Recently, the geographical origins of Ashkenazic Jews (AJs) and their native language Yiddish were investigated by applying the Geographic Population Structure (GPS) to a cohort of exclusively Yiddish-speaking and multilingual AJs. GPS localized most AJs along major ancient trade routes in northeastern Turkey adjacent to primeval villages with names that resemble the word "Ashkenaz." These findings were compatible with the hypothesis of an Irano-Turko-Slavic origin for AJs and a Slavic origin for Yiddish and at odds with the Rhineland hypothesis advocating a Levantine origin for AJs and German origins for Yiddish. We discuss how these findings advance three ongoing debates concerning (1) the historical meaning of the term "Ashkenaz;" (2) the genetic structure of AJs and their geographical origins as inferred from multiple studies employing both modern and ancient DNA and original ancient DNA analyses; and (3) the development of Yiddish. We provide additional validation to the non-Levantine origin of AJs using ancient DNA from the Near East and the Levant. Due to the rising popularity of geo-localization tools to address questions of origin, we briefly discuss the advantages and limitations of popular tools with focus on the GPS approach. Our results reinforce the non-Levantine origins of AJs.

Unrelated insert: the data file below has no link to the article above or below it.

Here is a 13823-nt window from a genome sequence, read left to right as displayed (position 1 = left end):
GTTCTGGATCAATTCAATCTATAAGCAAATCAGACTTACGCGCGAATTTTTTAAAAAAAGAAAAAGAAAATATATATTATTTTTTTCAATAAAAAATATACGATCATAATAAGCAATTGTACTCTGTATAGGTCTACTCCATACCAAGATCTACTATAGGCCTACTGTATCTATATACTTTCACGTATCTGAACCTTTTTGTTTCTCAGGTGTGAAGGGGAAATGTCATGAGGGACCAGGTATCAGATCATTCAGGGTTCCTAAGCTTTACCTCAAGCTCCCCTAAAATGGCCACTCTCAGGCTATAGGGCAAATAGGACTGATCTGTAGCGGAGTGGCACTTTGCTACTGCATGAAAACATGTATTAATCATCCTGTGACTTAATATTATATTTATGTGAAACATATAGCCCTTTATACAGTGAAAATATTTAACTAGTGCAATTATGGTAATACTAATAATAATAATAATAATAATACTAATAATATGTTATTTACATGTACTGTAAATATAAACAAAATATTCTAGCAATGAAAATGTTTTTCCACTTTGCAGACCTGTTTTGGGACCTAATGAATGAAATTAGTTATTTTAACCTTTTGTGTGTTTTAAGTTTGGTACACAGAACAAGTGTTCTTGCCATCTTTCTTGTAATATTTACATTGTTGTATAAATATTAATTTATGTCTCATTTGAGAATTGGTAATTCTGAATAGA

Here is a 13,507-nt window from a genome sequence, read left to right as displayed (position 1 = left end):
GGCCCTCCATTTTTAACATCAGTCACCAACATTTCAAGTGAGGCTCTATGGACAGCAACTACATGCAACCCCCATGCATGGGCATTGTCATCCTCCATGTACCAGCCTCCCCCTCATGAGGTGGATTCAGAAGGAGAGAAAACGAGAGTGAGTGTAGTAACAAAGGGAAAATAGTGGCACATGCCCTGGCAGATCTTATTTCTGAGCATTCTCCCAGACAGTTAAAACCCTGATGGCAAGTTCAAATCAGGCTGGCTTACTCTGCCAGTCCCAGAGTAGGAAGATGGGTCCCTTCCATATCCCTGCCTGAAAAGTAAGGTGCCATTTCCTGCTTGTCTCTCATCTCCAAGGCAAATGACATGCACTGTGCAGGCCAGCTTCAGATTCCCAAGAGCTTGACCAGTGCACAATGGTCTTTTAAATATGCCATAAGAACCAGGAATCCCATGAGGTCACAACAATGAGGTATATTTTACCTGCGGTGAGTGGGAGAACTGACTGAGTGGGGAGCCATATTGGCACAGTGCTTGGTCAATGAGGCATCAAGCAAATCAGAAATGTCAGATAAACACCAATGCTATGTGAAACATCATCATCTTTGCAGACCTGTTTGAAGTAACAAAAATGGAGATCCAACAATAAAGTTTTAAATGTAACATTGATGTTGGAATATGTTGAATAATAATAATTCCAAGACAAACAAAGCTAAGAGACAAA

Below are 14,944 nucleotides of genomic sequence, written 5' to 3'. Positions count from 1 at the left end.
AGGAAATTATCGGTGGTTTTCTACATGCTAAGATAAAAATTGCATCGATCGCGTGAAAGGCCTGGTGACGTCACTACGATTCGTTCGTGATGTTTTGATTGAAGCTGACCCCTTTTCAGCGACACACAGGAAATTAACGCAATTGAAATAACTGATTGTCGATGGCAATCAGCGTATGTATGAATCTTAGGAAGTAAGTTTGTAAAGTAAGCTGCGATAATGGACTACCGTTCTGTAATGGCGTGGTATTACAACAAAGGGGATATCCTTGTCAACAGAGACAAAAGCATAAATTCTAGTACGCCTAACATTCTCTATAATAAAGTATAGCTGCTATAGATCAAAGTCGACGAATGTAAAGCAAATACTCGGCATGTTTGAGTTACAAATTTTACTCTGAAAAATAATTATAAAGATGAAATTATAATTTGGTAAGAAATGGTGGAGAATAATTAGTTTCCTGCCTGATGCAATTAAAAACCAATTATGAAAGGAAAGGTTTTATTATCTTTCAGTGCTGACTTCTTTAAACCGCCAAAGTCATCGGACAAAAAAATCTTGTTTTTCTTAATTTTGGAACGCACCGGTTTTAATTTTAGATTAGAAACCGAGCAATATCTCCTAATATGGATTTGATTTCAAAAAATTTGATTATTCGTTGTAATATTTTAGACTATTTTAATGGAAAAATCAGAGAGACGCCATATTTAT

- Ancient DNA
- Ashkenazic Jews
- Geographic population structure (GPS)
- Rhineland hypothesis